“Those were dark days, man,” Landis says. “I didn’t know if I was going to make it. I was never really suicidal, but I couldn’t face the world. I just wanted to forget.”
To do that, he would retreat to a remote lair in Southern California’s San Jacinto Mountains, a ramshackle abode with ’60s-era wood paneling and a tan shag carpet. Every day he’d walk two miles to Mountain Top Liquor—“my home away from home,” he says. “I’d buy some whiskey, say hi to the local meth heads, then walk back.”
Having undergone a hip resurfacing in 2006, just two months after that disastrous Tour, Landis had prescriptions for Vicodin, Percocet and Norco. Some days he would down as many as 15 Norcos with a fifth of Jack. “I was addicted,” he says. “I feel lucky to be here, man.”
“But how do you put away that much whiskey in 10 hours?” asks a visitor. “That’s almost inconceivable.”
“You just haven’t f----- up on a big enough scale yet,” Landis says.
In retrospect, they should’ve seen it coming. Since his first year racing a road bike, Landis had demonstrated a proclivity for audacious, if doomed, attacks. In 1998, his second pro mountain biking team folded under him. Rather than waste his fitness, Landis signed up for road races as a privateer, attached to no team. He would attack from the first mile, not because he had a prayer of winning but because he took genuine pleasure in sowing chaos.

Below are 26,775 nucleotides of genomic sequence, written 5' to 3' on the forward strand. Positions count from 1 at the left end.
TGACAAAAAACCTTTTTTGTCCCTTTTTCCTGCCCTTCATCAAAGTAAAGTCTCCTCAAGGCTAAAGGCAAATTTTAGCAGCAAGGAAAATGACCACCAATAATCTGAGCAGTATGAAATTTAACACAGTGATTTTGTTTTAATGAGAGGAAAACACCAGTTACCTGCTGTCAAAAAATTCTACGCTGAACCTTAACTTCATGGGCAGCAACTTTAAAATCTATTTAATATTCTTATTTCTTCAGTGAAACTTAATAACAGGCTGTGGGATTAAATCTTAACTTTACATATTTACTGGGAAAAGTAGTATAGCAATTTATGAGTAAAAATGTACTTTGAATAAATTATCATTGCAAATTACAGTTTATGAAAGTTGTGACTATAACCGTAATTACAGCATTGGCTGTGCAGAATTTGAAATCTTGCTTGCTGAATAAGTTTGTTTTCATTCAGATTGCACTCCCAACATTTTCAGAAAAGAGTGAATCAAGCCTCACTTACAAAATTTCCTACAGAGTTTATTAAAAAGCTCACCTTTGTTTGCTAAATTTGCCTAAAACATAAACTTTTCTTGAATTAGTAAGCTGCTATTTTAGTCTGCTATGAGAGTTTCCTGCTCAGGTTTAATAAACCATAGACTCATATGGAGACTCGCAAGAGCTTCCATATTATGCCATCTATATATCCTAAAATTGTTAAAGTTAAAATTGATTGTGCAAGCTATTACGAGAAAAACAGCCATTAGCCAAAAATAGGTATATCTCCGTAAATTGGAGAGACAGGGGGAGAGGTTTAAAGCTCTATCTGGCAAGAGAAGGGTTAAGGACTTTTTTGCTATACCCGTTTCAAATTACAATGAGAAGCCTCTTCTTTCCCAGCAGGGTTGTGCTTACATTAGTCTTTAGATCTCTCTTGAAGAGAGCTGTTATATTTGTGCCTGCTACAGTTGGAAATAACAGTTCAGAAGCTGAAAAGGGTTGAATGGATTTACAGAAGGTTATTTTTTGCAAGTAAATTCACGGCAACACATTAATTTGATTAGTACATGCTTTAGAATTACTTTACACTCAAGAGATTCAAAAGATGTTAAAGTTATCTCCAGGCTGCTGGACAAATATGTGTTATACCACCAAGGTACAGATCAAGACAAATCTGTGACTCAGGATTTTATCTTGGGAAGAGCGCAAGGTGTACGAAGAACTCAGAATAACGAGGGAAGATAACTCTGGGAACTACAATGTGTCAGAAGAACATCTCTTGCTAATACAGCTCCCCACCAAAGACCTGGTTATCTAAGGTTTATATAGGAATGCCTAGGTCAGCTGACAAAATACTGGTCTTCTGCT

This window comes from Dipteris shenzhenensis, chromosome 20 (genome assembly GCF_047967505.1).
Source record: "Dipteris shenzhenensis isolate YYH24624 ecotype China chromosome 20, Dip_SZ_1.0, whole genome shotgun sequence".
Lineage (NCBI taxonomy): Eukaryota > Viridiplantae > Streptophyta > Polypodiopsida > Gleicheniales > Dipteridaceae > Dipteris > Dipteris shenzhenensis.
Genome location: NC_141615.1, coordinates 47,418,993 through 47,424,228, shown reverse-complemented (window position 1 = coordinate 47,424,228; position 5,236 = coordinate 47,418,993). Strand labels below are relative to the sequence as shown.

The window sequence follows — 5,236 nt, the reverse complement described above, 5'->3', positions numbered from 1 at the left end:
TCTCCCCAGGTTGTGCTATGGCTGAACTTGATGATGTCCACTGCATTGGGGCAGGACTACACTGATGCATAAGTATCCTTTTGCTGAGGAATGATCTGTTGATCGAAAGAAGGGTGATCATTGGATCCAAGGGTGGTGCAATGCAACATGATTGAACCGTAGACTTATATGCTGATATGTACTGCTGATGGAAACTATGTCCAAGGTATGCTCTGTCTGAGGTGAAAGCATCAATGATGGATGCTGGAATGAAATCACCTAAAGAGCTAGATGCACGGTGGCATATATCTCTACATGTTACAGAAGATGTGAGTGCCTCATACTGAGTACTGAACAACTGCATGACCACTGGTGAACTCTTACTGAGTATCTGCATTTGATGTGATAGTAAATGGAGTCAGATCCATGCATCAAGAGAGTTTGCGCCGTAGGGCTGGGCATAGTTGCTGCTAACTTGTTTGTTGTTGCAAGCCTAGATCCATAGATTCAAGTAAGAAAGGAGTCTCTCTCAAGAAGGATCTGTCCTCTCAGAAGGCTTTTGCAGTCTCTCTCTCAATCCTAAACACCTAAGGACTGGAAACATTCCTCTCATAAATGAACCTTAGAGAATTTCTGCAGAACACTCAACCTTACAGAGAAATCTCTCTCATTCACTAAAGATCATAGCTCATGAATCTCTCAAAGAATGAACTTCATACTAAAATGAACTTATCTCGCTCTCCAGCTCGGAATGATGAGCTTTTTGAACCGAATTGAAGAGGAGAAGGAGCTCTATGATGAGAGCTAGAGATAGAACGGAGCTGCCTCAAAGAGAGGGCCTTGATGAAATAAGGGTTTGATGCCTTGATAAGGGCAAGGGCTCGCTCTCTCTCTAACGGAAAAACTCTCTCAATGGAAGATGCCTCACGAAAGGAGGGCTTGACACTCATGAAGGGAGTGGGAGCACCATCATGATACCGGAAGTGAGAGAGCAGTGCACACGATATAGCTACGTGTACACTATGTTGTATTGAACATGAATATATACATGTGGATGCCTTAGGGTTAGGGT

Signed by the U.S. Postal Service team in 2002, the young man from Pennsylvania Dutch country quickly established himself as a major talent—and a contrarian. Months before the ’04 Tour de France, he and his fellow Postal Service riders reported to the offices of team doctor Luis García del Moral, in Valencia, Spain. Everyone was to have a liter of blood removed, to be reinfused during the Tour, when their red blood cell counts would be depleted. “So [del Moral] says, ‘Everybody write a code name on your blood bag that you won’t forget,’” Landis recalls.
Rolling his eyes, Landis wrote on his own bag, floyd. Reasonably, this angered the doctor.
“He said, ‘What are you doing? You wrote your own name!’ I said, ‘Listen, man. My biggest concern here is getting the wrong blood. If [the authorities] have found this bag, I think we’re all f-----, so I might as well save ’em the trouble.’ ”
Landis’s contract was up following that season. After low-balling him for months, the USPS made a competitive offer at the eleventh hour. Thanks, Landis replied, but I’m already gone. He signed instead with Phonak and blazed to victories in three major stage races early in the 2006 season. He started Stage 16 of that year’s Tour de France in le maillot jaune—and finished it as an object of pity.
From the first of the day’s four categorized climbs, a 43-kilometer grind up the Col du Galibier, Landis had known he was in trouble. He masked his misery until the base of the final ascent, La Toussuire, and then cratered spectacularly. “It was like, ‘We’ve got a man down here,’” he recalls. “I just ... Could. Not. Go.”